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Publication numberUS5847936 A
Publication typeGrant
Application numberUS 08/879,557
Publication dateDec 8, 1998
Filing dateJun 20, 1997
Priority dateJun 20, 1997
Fee statusPaid
Publication number08879557, 879557, US 5847936 A, US 5847936A, US-A-5847936, US5847936 A, US5847936A
InventorsDouglas W. Forehand, Ray Lamoreaux
Original AssigneeSun Microsystems, Inc.
Export CitationBiBTeX, EndNote, RefMan
External Links: USPTO, USPTO Assignment, Espacenet
Optimized routing scheme for an integrated circuit/printed circuit board
US 5847936 A
Abstract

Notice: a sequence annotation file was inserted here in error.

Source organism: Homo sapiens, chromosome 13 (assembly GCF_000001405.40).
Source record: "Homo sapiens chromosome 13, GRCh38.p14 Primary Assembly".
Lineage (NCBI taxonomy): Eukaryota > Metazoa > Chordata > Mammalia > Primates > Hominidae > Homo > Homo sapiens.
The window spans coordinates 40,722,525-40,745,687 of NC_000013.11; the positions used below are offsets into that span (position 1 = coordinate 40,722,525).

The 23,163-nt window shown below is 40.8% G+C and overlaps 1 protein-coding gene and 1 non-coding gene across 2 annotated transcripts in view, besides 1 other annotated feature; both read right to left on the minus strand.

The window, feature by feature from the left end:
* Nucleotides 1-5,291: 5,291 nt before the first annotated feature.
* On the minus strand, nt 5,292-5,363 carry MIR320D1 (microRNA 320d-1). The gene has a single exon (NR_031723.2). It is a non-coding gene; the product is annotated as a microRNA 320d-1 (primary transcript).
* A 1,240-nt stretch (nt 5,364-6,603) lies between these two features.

A method and structure for routing electrically conductive interconnect paths through a printed circuit board. The printed circuit board includes a plurality of insulating layers and conductive layers, including at least one electrically conductive voltage supply layer for receiving a first supply voltage. A plurality of voltage supply pad patterns are located at the upper surface of the printed circuit board. Each voltage supply pad pattern includes two or more electrically conductive pads which are coupled by one or more electrically conductive traces. Electrically conductive via plugs extend through the printed circuit board to connect the voltage supply layer to the voltage supply pad patterns. Each via plug is connected to one corresponding voltage supply pad pattern, thereby allowing each via plug to provide the first supply voltage to a plurality of pads at the upper surface of the printed circuit board. As a result, the number of via plugs required for routing the first supply voltage through the printed circuit board is reduced, thereby increasing the layout area available for routing conductive traces in other layers of the printed circuit board.